Although our heroine doesn't up as we may like her to I felt the story had a such a empowerment to it. I also really grew to like Wisley in the last scene he has with Jane. When he says he wants love with passion too was very poignant and real.

Scene's I loved (all of them but here are some highlights):
- when Tom is yawning at Janes reading
- when Tom sneaks into the dance with Jane and gives us that wicked smile
- scene with Jane & Cassandra before Jane elopes
- Jane hitting the ball and Tom's reaction
- Tom and Jane in the pub at the end (ooh that scene is so hard)
- last scene when they meet years later
- scene where Jane leaves London after Tom speaks with his uncle. Tom's face as she asks him if that is all he has to say to her is gut-wrenching and James McEvoy was tremendous in this scene. His facial expressions to keep strong in front of her was gut-wrenching! I was also happy to see her leave as she did in that scene. Our Jane still has to have some dignity! xo
- library scene - no one will ever be able to say "vital" again for me in the same way! ; )
- when Tom meets up with Jane again in the woods and kisses her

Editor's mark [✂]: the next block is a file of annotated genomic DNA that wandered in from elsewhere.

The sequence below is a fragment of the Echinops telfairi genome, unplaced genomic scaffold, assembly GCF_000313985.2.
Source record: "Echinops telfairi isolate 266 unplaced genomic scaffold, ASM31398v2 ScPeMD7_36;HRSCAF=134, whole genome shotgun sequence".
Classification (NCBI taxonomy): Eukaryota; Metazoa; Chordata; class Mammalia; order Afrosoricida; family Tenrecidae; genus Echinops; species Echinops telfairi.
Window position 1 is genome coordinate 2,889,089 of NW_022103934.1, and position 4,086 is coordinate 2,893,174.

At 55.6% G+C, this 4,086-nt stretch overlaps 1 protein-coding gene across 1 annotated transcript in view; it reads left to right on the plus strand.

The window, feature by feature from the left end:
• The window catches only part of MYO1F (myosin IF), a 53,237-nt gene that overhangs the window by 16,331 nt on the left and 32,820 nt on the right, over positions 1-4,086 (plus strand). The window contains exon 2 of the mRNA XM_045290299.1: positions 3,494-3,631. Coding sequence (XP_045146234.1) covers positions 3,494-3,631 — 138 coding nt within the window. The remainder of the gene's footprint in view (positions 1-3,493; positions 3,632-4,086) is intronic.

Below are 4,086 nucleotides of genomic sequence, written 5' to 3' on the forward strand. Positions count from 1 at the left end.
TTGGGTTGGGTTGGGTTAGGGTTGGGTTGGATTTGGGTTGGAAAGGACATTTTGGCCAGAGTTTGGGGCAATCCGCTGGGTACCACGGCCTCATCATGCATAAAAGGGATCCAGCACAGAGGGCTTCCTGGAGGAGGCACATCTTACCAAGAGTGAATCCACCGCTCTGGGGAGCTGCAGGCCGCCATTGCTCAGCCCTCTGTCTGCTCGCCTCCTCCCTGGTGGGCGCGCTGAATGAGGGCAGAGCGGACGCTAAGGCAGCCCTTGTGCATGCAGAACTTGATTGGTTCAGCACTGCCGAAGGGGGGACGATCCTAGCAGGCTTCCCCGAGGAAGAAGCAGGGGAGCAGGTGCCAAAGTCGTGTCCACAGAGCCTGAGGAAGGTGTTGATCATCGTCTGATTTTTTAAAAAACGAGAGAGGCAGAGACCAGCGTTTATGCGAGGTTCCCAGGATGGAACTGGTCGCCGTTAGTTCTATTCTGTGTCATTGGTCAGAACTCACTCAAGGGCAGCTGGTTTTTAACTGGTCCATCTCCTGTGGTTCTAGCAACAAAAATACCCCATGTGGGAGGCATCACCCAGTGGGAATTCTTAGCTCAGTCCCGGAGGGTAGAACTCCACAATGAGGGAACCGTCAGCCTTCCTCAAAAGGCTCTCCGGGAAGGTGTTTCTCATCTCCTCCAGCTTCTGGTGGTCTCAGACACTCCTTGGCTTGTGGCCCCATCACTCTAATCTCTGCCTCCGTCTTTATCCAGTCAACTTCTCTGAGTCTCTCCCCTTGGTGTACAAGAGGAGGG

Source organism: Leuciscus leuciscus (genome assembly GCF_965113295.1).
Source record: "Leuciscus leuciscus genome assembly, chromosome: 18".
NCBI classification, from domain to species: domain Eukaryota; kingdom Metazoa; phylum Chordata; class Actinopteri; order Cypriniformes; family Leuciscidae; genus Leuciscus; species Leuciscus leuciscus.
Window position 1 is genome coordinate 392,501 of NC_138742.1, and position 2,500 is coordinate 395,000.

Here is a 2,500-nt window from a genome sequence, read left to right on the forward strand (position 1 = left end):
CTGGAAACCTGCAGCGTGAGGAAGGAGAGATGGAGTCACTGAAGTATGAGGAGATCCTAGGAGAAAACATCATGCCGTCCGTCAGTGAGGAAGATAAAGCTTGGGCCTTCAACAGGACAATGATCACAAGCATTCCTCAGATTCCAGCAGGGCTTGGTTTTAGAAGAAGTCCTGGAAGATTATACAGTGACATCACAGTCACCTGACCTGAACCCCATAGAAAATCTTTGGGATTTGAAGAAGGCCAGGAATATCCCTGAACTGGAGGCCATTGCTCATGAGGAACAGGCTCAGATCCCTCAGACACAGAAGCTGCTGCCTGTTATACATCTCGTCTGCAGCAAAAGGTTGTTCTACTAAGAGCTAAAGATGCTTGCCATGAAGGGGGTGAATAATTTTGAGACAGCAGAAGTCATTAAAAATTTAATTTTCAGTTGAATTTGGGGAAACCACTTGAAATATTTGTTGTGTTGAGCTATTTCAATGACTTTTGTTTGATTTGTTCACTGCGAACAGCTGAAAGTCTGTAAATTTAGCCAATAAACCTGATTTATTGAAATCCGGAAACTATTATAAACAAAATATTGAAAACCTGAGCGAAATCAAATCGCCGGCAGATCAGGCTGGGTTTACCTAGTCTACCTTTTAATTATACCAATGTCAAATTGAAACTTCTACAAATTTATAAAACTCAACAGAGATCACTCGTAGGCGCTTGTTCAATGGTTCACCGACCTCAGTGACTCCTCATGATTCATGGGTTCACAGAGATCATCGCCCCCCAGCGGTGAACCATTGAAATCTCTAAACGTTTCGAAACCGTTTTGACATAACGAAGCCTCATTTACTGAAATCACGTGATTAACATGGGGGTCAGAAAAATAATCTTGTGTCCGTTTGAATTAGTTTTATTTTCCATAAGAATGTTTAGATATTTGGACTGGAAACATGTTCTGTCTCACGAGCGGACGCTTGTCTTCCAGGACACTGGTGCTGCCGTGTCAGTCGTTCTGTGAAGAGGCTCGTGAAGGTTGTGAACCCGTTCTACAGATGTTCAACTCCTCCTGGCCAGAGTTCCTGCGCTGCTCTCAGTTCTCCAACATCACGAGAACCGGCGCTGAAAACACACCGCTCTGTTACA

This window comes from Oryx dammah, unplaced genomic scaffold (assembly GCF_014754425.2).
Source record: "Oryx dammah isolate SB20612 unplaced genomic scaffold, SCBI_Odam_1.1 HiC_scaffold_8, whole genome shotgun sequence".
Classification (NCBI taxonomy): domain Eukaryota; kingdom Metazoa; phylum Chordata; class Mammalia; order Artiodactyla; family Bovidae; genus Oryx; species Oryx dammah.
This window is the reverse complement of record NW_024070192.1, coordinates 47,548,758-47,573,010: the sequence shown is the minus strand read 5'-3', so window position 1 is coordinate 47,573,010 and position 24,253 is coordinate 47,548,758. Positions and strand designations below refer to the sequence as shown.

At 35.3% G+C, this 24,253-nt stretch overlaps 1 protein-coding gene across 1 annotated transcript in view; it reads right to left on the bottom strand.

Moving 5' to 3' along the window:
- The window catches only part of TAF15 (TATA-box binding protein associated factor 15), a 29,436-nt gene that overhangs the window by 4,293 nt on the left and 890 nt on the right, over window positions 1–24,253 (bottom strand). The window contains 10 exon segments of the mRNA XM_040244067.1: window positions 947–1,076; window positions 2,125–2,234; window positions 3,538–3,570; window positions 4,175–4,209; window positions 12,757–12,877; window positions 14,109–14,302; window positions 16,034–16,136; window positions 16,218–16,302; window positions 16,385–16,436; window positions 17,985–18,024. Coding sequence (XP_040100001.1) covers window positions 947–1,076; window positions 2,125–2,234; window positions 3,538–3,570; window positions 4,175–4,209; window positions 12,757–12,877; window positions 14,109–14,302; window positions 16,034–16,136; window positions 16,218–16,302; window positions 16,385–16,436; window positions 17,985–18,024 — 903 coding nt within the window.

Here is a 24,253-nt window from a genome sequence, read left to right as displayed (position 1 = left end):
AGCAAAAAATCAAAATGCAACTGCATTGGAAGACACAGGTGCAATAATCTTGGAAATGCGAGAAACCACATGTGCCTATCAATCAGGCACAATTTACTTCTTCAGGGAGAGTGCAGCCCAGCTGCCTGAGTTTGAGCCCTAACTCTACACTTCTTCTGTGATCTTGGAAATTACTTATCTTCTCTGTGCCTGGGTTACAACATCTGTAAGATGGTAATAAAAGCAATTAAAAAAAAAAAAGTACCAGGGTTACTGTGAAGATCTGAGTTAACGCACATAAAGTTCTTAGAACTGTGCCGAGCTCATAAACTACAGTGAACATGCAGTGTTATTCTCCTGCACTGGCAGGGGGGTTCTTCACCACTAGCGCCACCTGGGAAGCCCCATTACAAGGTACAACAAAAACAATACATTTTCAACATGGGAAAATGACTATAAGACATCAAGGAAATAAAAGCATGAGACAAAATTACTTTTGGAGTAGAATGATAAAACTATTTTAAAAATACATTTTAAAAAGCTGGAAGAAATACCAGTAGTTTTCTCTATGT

- every scene with Maggie - she is so talented
- the scene where Tom tells his Uncle to watch his tone when he speaks about Jane

I am sure there are more but I need to see it again! I am even more excted to continue following the bread crumbs!

That DVD cannot come fast enough!

Ken said...

I saw a screening last night. Becoming Jane is a very emotional and moving movie. I can see why Becoming Jane won a Truly Moving Pictures Award.

Anne Hathaway is magnificent. Her accent was just perfect, and her outstanding performance is definitely worthy and deserving of an Oscar.

Anonymous said...

Hello all!

I was lucky enough to see the NY screening of Becoming Jane last night. The theater was filled with women (and I do mean filled, I think I spotted only one man) who absolutely adorded the film. Every chance they got they laughed, cried, gasped and swooned. It was very fun to be in the middle of it all.